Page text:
In sharp contrast, the ocean in Hisako Kobayashi’s paintings is serene rather than stormy, soothing rather than dangerous, but the peacefulness is deceptive, for one can detect strong currents beneath the placid surface.  The currents are naturally conflicted—often overtly at odds, as the fiery reds and cool blues in Sonia Stark’s paintings are--indicating that oceanic feeling, like the ocean itself, is in perpetual dialectical motion.  Stark’s abstractions are the distilled essence of wombcenrtic oceanic painting: the black whirlpool, with its irresistible power, is in effect the womb in creative action.  Drawing the blue and red into itself, the blackness resolves a core aesthetic problem, as Kandinsky thought:  for him red and blue—passionate, “hellish” red and sublime, “heavenly” blue--are irreconcilably opposed, the aesthetic friction—not to say emotional tension—between them all but impossible to overcome.  But Stark shows them converging and dissolving—and with that oddly uniting--in blackness.  It is even more fluid and alive with energy than they are, as its swirling form shows. Do they emanate from it?  Like Matisse and many modernist painters Stark treats black as another color—perhaps subliminally containing all the other colors, like light.  Stark’s blackness is not a foil for red and blue, but their dynamic source.  She suggests their interchangeability, much the way the two faces of Janus—the Roman god of beginnings and endings--are interchangeable.  They face in opposite directions but are the same—in my beginning is my ending, in my ending is my beginning, as a poet wrote.  So Stark’s antithetical red and blue are uncannily the same.  Flowing together in infinite oceanic space, they implicitly meet in infinity, as parallel lines supposedly do.      

          The pulsing “pixels” in Marlene Yu’s Black and White Valleyand Molten Lava in Circle—both all-over expressionist paintings--convey the abstractness of the oceanic experience of nature.  The pulsing pixels are in effect Lucretius’s material atoms in ceaseless motion—being in perpetual becoming.  They are the fundamental substance of nature, shown at its grandest in Yu’s panoramic paintings, their luminous colors and intense tones conveying its inherent beauty, the least aesthetic detail suggestive of its infinite variety.  At once abstract and descriptive—they bring out the abstractness of nature in the act of rendering its materiality—they convey its “plenitude of presence,” for Clement Greenberg indicative of great modernist painting.  That “plenitude of presence” is in effect the “excess” of the feminine sublime, an excess evident in the panoramic glory of Yu’s paintings of nature—mother nature in all its self-fertilizing glory, in endless metamorphic process.  Carol Brown Goldberg’s NT 21 and NT 23are self-contained, but within their inner frames they are vigorously alive, paradoxically excessive, as the innumerable modules of the grid that blankets every inch of their surfaces indicates, announcing that they are all over paintings—geometrical rather than gestural all-over paintings, but nonetheless dynamic rather than static.  The modules implicitly extend beyond the canvas, forming an infinitely expansive geometric space—a geomorphic space, for the grid is flexible and malleable, in tense process as it were, as the whirlpool-like poles in the lower right and upper left corners—the opposing extremes--of NT 23indicate.  I suggest that Goldberg’s grid is a symbolic womb, as its generative power—epitomized by the bold red gesture that impulsively erupts, unexpectedly rippling across the surface in a defiant assertion of uncompromising otherness—makes clear.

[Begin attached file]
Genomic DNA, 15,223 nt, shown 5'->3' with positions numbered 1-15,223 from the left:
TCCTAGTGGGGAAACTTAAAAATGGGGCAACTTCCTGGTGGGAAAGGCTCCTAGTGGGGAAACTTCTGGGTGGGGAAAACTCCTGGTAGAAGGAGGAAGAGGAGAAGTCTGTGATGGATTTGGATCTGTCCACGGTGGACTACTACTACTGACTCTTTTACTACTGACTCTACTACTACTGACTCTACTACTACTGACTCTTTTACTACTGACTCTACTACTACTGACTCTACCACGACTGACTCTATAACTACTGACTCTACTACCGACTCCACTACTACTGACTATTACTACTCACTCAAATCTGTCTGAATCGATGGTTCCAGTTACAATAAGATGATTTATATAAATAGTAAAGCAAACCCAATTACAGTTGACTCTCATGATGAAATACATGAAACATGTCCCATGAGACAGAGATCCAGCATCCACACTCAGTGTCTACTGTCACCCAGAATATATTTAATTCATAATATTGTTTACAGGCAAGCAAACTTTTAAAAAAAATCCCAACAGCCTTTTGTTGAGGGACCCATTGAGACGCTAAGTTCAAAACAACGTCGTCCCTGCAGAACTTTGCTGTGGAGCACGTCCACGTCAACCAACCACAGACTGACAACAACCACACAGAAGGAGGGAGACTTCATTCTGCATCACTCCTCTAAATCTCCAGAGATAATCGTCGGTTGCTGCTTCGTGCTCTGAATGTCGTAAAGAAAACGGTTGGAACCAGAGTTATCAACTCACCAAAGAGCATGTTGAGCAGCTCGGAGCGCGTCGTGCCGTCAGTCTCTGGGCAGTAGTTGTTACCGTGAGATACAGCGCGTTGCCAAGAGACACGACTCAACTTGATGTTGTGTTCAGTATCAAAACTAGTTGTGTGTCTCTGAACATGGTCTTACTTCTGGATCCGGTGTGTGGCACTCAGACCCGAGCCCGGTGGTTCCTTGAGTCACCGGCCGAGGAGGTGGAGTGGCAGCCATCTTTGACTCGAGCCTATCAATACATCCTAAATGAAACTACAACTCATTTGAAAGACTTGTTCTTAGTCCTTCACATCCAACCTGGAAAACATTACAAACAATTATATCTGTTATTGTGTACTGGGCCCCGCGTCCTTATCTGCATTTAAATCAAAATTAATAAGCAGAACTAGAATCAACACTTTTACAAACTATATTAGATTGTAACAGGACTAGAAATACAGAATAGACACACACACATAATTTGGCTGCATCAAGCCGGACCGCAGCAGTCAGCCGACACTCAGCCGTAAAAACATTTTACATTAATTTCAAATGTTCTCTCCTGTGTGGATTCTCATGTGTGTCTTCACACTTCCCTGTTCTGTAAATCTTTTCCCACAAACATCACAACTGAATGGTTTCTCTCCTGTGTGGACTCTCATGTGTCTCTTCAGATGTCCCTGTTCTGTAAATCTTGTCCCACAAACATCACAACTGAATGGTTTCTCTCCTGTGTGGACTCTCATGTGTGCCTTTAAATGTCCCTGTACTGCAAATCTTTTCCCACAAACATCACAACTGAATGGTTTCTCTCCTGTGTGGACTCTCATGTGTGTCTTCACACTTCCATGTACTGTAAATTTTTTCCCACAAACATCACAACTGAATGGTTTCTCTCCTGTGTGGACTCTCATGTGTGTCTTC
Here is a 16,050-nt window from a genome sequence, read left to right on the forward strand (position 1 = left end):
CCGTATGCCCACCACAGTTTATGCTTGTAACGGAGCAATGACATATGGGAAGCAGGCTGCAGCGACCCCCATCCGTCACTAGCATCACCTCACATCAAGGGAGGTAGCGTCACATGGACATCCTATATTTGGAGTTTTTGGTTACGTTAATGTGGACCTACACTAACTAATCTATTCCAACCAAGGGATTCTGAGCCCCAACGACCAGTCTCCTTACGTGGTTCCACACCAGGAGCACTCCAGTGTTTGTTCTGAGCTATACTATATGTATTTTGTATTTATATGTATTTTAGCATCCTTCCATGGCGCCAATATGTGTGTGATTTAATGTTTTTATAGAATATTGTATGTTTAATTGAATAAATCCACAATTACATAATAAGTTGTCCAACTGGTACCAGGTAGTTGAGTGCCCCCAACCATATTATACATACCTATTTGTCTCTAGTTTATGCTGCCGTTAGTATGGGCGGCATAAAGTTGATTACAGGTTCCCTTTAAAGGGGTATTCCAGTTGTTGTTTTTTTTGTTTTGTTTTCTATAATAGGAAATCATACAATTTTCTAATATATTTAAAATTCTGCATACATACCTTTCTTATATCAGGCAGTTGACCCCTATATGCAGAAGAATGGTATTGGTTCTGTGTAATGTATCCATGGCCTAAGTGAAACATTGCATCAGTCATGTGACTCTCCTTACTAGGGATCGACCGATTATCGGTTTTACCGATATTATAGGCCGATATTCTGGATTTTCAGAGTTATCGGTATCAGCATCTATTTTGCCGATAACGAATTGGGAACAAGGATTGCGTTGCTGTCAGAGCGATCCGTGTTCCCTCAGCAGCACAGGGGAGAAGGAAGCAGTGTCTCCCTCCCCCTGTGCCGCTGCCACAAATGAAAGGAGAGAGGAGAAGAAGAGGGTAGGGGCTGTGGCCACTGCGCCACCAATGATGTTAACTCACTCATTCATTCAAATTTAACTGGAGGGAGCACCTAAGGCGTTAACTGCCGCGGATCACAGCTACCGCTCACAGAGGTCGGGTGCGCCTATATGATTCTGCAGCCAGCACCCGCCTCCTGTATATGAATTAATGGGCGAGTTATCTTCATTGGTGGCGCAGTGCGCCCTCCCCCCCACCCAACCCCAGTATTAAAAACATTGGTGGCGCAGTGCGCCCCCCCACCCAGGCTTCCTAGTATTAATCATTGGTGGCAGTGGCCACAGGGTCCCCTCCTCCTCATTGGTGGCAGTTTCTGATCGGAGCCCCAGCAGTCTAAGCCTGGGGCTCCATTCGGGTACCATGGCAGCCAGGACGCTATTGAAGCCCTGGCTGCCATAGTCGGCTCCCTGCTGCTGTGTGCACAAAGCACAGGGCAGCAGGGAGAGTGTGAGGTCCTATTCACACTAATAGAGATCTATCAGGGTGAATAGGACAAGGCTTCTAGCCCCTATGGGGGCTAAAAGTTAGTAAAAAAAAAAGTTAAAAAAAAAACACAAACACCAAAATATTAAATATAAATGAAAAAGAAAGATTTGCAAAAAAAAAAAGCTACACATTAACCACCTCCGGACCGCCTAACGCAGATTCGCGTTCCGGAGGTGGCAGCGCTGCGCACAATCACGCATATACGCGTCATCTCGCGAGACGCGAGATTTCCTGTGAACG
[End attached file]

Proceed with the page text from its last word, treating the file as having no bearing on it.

All the paintings in the exhibition have the spontaneous plenitude of presence that women have by reason of their innate creativity—the creative potential of their womb.  I suggest that these paintings, whether gesturally or geometrically “excessive,” are quintessentially female, and as such parthenogenetically produced. The origin of the Latin “parthenogenesis” is the Greek “parthenos,” meaning virgin, and “genesis,” meaning creation.  The abstract paintings of the female artists in this exhibition are “virginal creations,” that is, not inspired—“fertilized”—by or indebted to the abstract paintings of male artists.  The women artists here have not internalized any male muse, for they have their generative wombs.  They are inherently creative as men are not.  Art historically speaking, their works may all belong to the same broad category of abstraction, but the difference between womb-centric female abstraction and phallocentric male abstraction is self-evident the moment one recognizes the difference in their details—attends to the dynamic subtleties of their nuances.   

          Woman is the saving grace of life when it is threatened by death, as Goethe argued when he had the “the eternal feminine” of the heavenly host save Faust when the devil came to take him to hell. Ironically, the devil did so because of a creative act:  Faust was finally satisfied with life when he reclaimed land from the sea, a gift from mother nature, whom he lovingly embraced with his hands as well as mind. In the last analysis, the feminine sublime subsumes the masculine sublime, the way Mars submitted to Venus. The prodigal son returns to the mother not the father. 

 

Note

            (1)Barbara Freeman, The Feminine Sublime:  Gender and Excess in Woman’s Fiction(Berkeley and London: University of California Press, 1995)